Section 1326 establishes the penalty provisions for the offense of illegal reentry. Section 1326(b) establishes the statutory maximums where removal was subsequent to a conviction, and reads, in relevant part:
(b) Notwithstanding subsection (a), in the case of any alien described in such subsection ?
(1) whose removal was subsequent to a conviction for commission of three or more misdemeanors involving drugs, crimes against the person, or both, or a felony (other than an aggravated felony), such alien shall be fined under title 18, United States Code, imprisoned not more than 10 years, or both;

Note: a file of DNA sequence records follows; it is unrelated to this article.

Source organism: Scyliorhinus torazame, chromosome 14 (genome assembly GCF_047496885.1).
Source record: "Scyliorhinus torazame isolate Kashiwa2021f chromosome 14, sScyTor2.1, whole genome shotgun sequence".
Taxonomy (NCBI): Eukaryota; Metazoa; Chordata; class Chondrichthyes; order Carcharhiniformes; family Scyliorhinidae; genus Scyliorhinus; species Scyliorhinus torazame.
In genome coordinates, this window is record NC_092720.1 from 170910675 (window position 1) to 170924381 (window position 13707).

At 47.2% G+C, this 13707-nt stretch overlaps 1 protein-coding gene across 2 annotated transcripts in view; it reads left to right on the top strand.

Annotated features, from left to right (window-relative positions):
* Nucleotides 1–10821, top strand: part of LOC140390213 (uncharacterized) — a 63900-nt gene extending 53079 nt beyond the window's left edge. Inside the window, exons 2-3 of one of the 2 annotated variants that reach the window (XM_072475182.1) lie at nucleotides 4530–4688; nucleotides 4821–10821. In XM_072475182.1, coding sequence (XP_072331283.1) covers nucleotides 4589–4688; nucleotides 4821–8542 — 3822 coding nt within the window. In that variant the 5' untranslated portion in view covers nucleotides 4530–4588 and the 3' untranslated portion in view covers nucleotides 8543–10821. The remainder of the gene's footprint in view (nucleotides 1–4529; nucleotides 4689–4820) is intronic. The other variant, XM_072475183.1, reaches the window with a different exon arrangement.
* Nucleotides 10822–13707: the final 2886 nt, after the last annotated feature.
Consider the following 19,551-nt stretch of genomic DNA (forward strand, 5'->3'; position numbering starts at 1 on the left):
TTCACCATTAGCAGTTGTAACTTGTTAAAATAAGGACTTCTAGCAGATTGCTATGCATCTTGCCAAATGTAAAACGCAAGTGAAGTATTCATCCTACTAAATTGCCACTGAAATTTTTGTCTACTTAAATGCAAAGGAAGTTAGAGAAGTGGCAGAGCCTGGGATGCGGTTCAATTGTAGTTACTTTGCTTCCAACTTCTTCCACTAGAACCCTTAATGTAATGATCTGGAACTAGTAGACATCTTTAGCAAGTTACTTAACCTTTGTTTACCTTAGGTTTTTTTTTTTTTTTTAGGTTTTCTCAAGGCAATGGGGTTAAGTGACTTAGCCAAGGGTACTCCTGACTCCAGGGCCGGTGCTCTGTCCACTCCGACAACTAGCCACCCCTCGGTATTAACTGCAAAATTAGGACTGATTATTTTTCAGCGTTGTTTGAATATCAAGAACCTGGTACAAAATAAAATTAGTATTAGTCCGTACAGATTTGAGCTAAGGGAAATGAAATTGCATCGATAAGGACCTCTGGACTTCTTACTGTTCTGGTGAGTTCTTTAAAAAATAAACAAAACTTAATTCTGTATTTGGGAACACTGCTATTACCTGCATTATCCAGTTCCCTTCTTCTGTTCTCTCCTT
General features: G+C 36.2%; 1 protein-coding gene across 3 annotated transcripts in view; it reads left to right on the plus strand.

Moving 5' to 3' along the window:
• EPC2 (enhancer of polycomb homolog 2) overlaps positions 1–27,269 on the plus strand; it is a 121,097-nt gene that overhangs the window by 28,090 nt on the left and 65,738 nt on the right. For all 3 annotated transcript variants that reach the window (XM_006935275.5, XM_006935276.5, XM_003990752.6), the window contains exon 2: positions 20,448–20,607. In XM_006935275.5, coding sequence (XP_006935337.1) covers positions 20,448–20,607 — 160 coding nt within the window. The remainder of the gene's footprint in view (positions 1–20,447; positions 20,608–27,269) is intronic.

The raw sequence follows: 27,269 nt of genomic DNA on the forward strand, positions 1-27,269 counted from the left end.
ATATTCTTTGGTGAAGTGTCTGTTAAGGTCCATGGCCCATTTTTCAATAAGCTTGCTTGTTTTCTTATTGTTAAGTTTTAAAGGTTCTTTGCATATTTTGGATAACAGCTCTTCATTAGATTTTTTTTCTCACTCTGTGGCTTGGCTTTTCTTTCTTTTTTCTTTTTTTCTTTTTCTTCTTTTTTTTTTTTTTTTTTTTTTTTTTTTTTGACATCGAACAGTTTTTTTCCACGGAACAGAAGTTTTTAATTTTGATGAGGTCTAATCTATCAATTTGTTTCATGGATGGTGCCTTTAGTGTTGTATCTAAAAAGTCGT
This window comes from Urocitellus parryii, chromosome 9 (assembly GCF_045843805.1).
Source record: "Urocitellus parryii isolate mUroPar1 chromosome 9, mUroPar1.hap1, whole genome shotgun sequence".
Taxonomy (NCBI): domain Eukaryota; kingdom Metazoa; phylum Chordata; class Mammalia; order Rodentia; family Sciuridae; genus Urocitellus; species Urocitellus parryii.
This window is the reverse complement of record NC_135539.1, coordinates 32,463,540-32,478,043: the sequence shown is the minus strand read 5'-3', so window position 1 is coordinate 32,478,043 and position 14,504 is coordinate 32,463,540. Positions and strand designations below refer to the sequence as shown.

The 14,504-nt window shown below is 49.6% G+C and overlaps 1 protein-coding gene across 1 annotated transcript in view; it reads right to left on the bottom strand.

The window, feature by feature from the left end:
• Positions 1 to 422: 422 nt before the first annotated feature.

(2) whose removal was subsequent to a conviction for commission of an aggravated felony, such alien shall be fined under such title, imprisoned not more than 20 years, or both;
8 U.S.C. ? 1326(b) (emphasis added). In turn, the term “aggravated felony” is defined in 8 U.S.C. ? 1101(a)(43) to include a list of offenses, one of which is a “crime of violence.” Specifically, an aggravated felony includes:
a crime of violence (as defined in section 16 of title 18, United States Code, but not including a purely political offense) for which the term of imprisonment [is]3 at least one year;
8 U.S.C. ? 1101(a)(43)(F). The phrase “for which the term of imprisonment [is] one year or more” refers to the actual sentence imposed in the earlier felony case, not the maximum available sentence. Alberto-Gonzalez v. INS, 215 F.3d 906, 909-910 (9th Cir.2000).
A “crime of violence” is defined in 18 U.S.C. ? 16 as: